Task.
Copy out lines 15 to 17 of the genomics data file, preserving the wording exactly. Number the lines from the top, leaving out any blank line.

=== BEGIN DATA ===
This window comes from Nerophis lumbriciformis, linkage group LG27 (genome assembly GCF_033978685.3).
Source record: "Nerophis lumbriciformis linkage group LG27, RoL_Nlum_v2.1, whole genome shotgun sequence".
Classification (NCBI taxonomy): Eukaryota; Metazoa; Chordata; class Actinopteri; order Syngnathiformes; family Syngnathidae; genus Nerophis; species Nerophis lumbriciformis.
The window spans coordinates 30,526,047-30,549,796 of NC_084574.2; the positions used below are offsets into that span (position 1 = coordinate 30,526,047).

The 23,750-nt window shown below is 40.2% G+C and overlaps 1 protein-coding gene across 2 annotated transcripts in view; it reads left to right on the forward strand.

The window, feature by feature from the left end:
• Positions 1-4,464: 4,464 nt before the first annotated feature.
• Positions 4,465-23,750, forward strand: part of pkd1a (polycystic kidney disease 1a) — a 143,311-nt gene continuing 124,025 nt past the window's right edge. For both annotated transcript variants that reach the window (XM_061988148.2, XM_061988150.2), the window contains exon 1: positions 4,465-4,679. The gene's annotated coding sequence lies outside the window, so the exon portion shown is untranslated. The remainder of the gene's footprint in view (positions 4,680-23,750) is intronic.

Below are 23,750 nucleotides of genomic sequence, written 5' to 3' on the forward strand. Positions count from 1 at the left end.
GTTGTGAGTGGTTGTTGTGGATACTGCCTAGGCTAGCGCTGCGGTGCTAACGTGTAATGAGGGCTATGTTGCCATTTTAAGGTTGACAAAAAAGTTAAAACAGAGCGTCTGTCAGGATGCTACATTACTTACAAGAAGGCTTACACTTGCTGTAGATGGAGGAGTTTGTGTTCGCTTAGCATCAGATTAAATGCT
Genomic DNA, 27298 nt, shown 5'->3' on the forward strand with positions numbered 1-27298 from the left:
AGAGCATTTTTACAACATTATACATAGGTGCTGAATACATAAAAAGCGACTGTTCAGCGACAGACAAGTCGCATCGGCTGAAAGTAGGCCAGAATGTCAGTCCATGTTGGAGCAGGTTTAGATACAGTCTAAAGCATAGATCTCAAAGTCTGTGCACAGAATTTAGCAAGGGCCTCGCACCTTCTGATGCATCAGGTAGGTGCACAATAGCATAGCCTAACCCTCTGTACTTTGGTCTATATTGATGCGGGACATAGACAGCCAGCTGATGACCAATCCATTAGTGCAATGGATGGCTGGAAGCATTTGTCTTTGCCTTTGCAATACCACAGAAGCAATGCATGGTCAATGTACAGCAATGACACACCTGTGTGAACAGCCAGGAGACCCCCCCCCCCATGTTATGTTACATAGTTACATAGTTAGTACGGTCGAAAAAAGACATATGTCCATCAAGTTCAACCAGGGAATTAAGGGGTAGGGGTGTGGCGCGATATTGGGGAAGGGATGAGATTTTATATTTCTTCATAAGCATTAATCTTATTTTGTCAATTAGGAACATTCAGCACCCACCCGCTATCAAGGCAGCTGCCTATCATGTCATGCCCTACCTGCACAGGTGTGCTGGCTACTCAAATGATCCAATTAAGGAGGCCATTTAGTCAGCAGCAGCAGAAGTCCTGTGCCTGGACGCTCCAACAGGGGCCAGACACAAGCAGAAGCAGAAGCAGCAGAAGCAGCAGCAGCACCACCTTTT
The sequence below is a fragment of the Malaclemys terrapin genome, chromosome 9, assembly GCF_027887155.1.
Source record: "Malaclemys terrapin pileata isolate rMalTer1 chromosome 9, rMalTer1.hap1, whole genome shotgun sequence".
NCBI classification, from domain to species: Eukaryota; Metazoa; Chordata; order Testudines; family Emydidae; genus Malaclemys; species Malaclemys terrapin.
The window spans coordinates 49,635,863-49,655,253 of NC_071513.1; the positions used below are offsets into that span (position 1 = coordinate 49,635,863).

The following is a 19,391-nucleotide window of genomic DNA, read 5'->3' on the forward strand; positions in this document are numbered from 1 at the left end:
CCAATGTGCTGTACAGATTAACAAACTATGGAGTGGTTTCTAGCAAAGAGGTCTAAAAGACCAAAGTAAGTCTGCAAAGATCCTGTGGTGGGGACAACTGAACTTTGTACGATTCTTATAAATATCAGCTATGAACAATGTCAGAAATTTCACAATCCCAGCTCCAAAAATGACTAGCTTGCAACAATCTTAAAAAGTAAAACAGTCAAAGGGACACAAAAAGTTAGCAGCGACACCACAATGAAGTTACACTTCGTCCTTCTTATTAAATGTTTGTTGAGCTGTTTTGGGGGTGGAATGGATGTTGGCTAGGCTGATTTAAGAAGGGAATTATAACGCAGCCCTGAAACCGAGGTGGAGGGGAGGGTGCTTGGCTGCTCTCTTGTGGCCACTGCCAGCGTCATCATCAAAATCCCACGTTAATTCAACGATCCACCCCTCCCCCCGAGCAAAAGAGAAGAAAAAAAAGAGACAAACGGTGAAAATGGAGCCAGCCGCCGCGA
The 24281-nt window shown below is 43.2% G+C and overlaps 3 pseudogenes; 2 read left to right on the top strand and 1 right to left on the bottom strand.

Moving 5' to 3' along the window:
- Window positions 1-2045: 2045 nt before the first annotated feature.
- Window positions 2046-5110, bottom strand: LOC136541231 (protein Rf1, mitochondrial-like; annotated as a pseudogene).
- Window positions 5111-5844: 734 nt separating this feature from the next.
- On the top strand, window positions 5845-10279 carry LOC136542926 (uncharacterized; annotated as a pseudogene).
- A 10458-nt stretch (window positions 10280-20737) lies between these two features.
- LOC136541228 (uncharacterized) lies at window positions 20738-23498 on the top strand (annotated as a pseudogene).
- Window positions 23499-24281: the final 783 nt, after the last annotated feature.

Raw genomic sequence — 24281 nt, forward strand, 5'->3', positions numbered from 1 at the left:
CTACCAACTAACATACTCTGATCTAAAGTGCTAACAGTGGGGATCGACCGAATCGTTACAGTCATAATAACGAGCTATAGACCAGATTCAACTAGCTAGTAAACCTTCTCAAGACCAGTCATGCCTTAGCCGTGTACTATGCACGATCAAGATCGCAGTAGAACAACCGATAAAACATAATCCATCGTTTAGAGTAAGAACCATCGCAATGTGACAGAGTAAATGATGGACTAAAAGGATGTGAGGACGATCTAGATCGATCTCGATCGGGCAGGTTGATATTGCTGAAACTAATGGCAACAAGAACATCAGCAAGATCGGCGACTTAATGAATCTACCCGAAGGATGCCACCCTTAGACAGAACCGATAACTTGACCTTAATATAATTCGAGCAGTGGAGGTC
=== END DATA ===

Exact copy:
NCBI classification, from domain to species: Eukaryota; Metazoa; Chordata; order Testudines; family Emydidae; genus Malaclemys; species Malaclemys terrapin.
The window spans coordinates 49,635,863-49,655,253 of NC_071513.1; the positions used below are offsets into that span (position 1 = coordinate 49,635,863).

The following is a 19,391-nucleotide window of genomic DNA, read 5'->3' on the forward strand; positions in this document are numbered from 1 at the left end: